Date Published: May 23, 2013
Publisher: Public Library of Science
Author(s): Edwin Chen, May M. Paing, Nichole Salinas, B. Kim Lee Sim, Niraj H. Tolia, Joe Smith.
Disrupting erythrocyte invasion by Plasmodium falciparum is an attractive approach to combat malaria. P. falciparum EBA-175 (PfEBA-175) engages the host receptor Glycophorin A (GpA) during invasion and is a leading vaccine candidate. Antibodies that recognize PfEBA-175 can prevent parasite growth, although not all antibodies are inhibitory. Here, using x-ray crystallography, small-angle x-ray scattering and functional studies, we report the structural basis and mechanism for inhibition by two PfEBA-175 antibodies. Structures of each antibody in complex with the PfEBA-175 receptor binding domain reveal that the most potent inhibitory antibody, R217, engages critical GpA binding residues and the proposed dimer interface of PfEBA-175. A second weakly inhibitory antibody, R218, binds to an asparagine-rich surface loop. We show that the epitopes identified by structural studies are critical for antibody binding. Together, the structural and mapping studies reveal distinct mechanisms of action, with R217 directly preventing receptor binding while R218 allows for receptor binding. Using a direct receptor binding assay we show R217 directly blocks GpA engagement while R218 does not. Our studies elaborate on the complex interaction between PfEBA-175 and GpA and highlight new approaches to targeting the molecular mechanism of P. falciparum invasion of erythrocytes. The results suggest studies aiming to improve the efficacy of blood-stage vaccines, either by selecting single or combining multiple parasite antigens, should assess the antibody response to defined inhibitory epitopes as well as the response to the whole protein antigen. Finally, this work demonstrates the importance of identifying inhibitory-epitopes and avoiding decoy-epitopes in antibody-based therapies, vaccines and diagnostics.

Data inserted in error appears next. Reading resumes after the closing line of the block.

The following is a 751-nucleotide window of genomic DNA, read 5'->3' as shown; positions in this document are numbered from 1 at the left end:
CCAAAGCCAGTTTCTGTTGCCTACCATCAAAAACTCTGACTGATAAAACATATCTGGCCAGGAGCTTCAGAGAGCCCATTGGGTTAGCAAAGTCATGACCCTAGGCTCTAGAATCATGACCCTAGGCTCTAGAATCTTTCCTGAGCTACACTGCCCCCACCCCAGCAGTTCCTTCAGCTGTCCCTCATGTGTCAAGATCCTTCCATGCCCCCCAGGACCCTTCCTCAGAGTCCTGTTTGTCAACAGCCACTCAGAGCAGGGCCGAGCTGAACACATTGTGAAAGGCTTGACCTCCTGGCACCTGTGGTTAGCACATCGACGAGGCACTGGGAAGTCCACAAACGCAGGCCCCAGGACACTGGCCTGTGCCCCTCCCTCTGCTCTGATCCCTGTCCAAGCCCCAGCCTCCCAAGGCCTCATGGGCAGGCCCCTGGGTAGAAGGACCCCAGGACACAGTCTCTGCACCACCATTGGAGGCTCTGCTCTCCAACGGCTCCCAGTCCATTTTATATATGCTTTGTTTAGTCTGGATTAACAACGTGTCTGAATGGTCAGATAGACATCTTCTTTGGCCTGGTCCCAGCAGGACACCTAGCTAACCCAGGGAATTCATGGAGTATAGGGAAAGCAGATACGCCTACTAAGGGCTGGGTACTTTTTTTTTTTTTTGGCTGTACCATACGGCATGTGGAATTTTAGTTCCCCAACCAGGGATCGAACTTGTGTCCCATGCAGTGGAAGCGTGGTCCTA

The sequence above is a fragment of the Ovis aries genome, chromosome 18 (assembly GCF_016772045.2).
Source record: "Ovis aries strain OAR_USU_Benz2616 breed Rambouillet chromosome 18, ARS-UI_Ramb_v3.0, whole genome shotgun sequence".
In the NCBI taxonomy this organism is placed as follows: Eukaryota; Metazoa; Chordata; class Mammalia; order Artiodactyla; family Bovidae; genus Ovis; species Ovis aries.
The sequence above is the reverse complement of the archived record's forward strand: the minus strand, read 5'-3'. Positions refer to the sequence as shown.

PfEBA-175 is a P. falciparum parasite ligand that binds to its receptor GpA on erythrocytes in a sialic acid-dependent manner –. This binding event is necessary for erythrocyte invasion and consequently PfEBA-175 is a leading vaccine candidate –. PfEBA-175 has also paved the way for the concept and development of a P. falciparum receptor blockade vaccine , , . Within PfEBA-175, region II (RII) is sufficient for GpA binding and is comprised of two Duffy Binding Like (DBL) domains , F1 and F2 .
The first ever structures of EBL ligands in complex with inhibitory antibodies presented here elucidates the dynamic process of receptor-ligand interactions during invasion. In addition, these findings provide an explanation of the difference in potency of R217 and R218. We demonstrate that R217 engages critical receptor-binding residues in PfEBA-175 with a demonstrated role in erythrocyte binding . The functional regions include additional glycan binding residues and the proposed dimer interface of RII. In addition, R217 directly prevents GpA engagement by RII. Thus, we conclude the R217 directly blocks GpA binding as it engages functional residues in RII. On the other hand, the R218 epitope is far removed from proposed functional regions and mutation of residues in the epitope have no effect on erythrocyte binding. R218 is also unable to directly prevent GpA binding at any concentration tested. Thus, we conclude R218 does not directly inhibit GpA binding by RII as it engages non-functional regions. While this study was under review, a phage display approach to map epitopes targeted by anti-PfEBA175 monoclonal antibodies identified residues contacted by R217 . The structural and mapping studies presented here are consistent with the phage display results.